High Holy Days

In general on September 19, 2012 at 7:53 pm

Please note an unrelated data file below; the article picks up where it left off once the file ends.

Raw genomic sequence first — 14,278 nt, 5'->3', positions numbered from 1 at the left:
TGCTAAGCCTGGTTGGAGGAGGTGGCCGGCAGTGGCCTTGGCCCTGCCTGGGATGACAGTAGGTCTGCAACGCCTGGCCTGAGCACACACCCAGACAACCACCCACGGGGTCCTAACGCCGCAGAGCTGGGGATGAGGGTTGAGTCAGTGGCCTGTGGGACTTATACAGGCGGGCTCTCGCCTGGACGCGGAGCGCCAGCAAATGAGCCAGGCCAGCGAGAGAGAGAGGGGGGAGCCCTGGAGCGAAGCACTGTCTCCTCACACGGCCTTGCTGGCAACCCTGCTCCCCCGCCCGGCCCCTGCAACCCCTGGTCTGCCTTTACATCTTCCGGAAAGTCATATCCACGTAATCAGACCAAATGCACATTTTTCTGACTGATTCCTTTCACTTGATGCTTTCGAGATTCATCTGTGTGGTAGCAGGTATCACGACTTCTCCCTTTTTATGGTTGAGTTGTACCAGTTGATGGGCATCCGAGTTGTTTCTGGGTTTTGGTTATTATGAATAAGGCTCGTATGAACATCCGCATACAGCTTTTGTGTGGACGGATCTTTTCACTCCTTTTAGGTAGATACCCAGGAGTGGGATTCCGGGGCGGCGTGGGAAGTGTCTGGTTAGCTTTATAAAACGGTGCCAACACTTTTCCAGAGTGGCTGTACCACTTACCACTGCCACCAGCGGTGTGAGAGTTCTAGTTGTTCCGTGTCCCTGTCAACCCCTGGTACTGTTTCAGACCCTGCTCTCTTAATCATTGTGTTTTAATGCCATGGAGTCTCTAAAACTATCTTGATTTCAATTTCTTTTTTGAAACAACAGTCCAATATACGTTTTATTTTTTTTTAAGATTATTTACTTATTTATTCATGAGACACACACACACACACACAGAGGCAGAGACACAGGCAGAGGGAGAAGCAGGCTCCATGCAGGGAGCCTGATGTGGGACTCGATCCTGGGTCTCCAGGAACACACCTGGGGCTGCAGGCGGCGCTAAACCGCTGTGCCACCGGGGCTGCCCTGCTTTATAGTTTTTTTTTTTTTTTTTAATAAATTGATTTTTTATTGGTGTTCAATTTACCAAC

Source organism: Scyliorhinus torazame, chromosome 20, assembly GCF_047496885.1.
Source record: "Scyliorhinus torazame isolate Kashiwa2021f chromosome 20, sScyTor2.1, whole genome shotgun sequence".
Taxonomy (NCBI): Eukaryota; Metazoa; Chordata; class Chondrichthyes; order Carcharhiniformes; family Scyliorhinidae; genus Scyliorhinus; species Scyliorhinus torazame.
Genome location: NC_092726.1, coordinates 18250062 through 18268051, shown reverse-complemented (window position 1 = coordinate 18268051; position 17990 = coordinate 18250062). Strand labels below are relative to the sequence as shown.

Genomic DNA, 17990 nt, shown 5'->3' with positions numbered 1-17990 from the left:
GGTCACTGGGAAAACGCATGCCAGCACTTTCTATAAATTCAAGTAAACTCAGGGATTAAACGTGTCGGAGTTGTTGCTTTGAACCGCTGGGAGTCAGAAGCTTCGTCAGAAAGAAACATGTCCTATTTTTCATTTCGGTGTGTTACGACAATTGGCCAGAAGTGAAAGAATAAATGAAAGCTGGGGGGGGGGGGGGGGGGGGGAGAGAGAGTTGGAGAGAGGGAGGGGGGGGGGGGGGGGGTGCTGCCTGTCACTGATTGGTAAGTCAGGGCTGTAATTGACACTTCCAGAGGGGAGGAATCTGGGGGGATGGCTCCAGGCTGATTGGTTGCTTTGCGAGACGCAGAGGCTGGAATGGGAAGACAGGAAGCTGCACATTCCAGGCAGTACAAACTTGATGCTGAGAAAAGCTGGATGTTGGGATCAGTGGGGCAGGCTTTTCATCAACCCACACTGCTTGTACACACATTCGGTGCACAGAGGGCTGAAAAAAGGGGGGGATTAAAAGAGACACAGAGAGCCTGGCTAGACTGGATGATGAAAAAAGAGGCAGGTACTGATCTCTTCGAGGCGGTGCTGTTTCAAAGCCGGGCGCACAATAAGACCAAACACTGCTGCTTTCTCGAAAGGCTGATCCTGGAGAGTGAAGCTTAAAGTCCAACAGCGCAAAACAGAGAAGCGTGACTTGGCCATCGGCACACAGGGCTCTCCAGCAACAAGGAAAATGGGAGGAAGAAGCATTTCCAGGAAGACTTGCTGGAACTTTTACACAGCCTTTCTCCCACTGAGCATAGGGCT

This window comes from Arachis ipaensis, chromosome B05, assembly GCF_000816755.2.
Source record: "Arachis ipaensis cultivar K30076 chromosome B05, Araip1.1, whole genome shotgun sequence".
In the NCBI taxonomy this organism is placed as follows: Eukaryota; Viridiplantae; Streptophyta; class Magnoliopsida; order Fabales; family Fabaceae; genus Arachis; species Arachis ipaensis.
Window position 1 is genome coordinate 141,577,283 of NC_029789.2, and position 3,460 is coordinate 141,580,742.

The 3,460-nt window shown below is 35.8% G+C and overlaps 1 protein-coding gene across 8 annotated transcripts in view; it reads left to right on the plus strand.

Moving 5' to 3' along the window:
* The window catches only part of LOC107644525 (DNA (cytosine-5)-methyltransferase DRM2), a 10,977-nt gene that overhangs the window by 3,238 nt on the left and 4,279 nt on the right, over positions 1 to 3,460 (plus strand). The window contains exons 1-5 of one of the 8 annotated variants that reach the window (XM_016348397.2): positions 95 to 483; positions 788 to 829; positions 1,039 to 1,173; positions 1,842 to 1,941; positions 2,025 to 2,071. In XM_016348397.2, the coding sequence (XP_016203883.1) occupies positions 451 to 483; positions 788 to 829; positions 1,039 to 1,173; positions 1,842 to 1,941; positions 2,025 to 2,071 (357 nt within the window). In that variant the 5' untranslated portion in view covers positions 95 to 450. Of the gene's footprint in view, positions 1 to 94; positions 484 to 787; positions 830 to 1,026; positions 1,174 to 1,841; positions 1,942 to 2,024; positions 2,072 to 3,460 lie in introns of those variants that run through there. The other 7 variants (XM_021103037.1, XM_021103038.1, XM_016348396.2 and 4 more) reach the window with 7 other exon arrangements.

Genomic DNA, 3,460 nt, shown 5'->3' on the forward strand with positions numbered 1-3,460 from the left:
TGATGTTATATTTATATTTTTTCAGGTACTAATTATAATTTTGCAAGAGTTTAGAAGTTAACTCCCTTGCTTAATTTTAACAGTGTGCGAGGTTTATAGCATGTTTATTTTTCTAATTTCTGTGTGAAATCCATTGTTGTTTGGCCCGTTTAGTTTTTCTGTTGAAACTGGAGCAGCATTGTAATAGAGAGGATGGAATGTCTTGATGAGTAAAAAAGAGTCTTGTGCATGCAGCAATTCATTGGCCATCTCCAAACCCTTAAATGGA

In this family, and by family I am including my mother and brother, the High Holy Days bring a bit of angst.  What could possibly be the problem, you ask?  Three differing ideas about how to celebrate along with the sadness surrounding the loss of the matriarch/patriarch of the family (Gaga and Papa).  If my grandparents were still alive we would most likely all go to temple, all spend the entire day together and eat a fantastic dinner that only my grandmother could have prepared.  But that is not all.  Dinner preparations would have begun a week in advance, from planning out the menu to setting the table.  We would all be nestled in the coziness of their dining room, the lights dimmed as Gaga lit the candles and recited the blessing, the warm fall sun setting behind my grandfather as he sat stoically at the head of the table.  The light spreading out from behind him and filling the room with a sense of  pride, love and peace.  For the three of us (my mom, brother and myself) this is what the holiday should be like.  The absence of my grandparents, my brother living far away and my own personal experiences living in Israel have led us all to different needs/desires for the holidays.  My mother wants to embody my grandmother and continue to attempt to create the holidays by strongly encouraging us to go to temple and have a family dinner.  My brother is an atheist and the only holiday he as any interest in celebrating is Passover.  I want a cultural experience; one much like I experienced while living in Israel.  A day willed with family, good food and traditions I had never known before.  These traditions are not devoid of religion (different blessings said over different foods symbolic for the holiday; circular year, sweetness, fertility, etc.).  They simply do not take place at temple.  They happen as a family; together.  It is a challenge for my mother to accept that her children do not want to try to continue to have what we had in the past.  It is a challenge for my brother and I to help her to see that time is over and that we must find new ways to move forward without trying to do everything their way.  I am not even sure if my mom really understands why she goes to temple other than that it is what her parents did.  For as important as Judaism was to my grandparents (they both grew up in Orthodox families), they did as most families did in the ‘40’s… they tried to assimilate themselves and their children as much as possible.  My mother and my aunt did not go to Sunday School at the local synagogue.   Neither of them had a Bat Mitzvah.  Neither had ever been to Israel.  Yes, they were part of a Jewish youth group.  Yes, they celebrated all the major holidays.  Yes, they felt Jewish.  But there was no formal Jewish education.  On the flip side, my brother and I did go to Sunday School.  My brother had a Bar Mitzvah and I had a Bat Mitzvah.  I worked at a Jewish summer camp, taught Sunday School and spent a year in Israel.  I’ve even taught Hebrew to 6th graders.  I know exactly why I should be at temple at this time of year.  I simply would prefer to celebrate in a different way.  In a way that is more personal and makes more sense to me.  Even though this flies in the face of why I should go to temple (to stand together as a community and ask forgiveness from G-d for the sins we have committed towards Him/her).  I do understand it all.  But growing up reform left me a bit dubious about organized religion.  Maybe it was just our temple, but I felt so lacking for information.  The High Holy Days always felt more like a fashion show than they did days to reflect on our lives and look to do better.  These days felt more like they were about who donated money to the temple than those who were not in a position to do so.  And on top of that…  there was so much they did not teach us.  My year in Israel taught me that.  The purist in me came out and I was a bit lost.  Not knowing what I was supposed to trust.  And while I cannot definitely tell you that there is a G-d, I do believe that there is some sort of higher power out there that has had a hand in creating life as we know it.  Unlike my brother who has decided, for reasons unknown to me, to pretty much despise being Jewish and to not believe in any kind of higher power.  Maybe it was being shy and not having many friends in Sunday School.  Maybe it was his medical school training or the crazy (in my opinion) Jewish neighbor he had during his residency that was an extreme anti-Zionist protestor.  I do not know for sure what led him down this path.  All I know is that now, the 3 of us, are all in a different place when it comes to celebrating the holidays.  And it matters, a lot.  But, if Gaga and Papa were here… well, we would all come together despite our differing ideas.  We may act disgruntled about having to be there.  Mom may treat us like children for making a fuss.  But we would all be there.  And not one of us could complain about the food, the love we felt for one another or that was being washed over us.  None of us would have anything negative to say or feel about that warm glow of the sunset over Grandpa’s shoulders or the coziness and familiarity of that dining room and Gaga’s traditions.  We would simply be happy.


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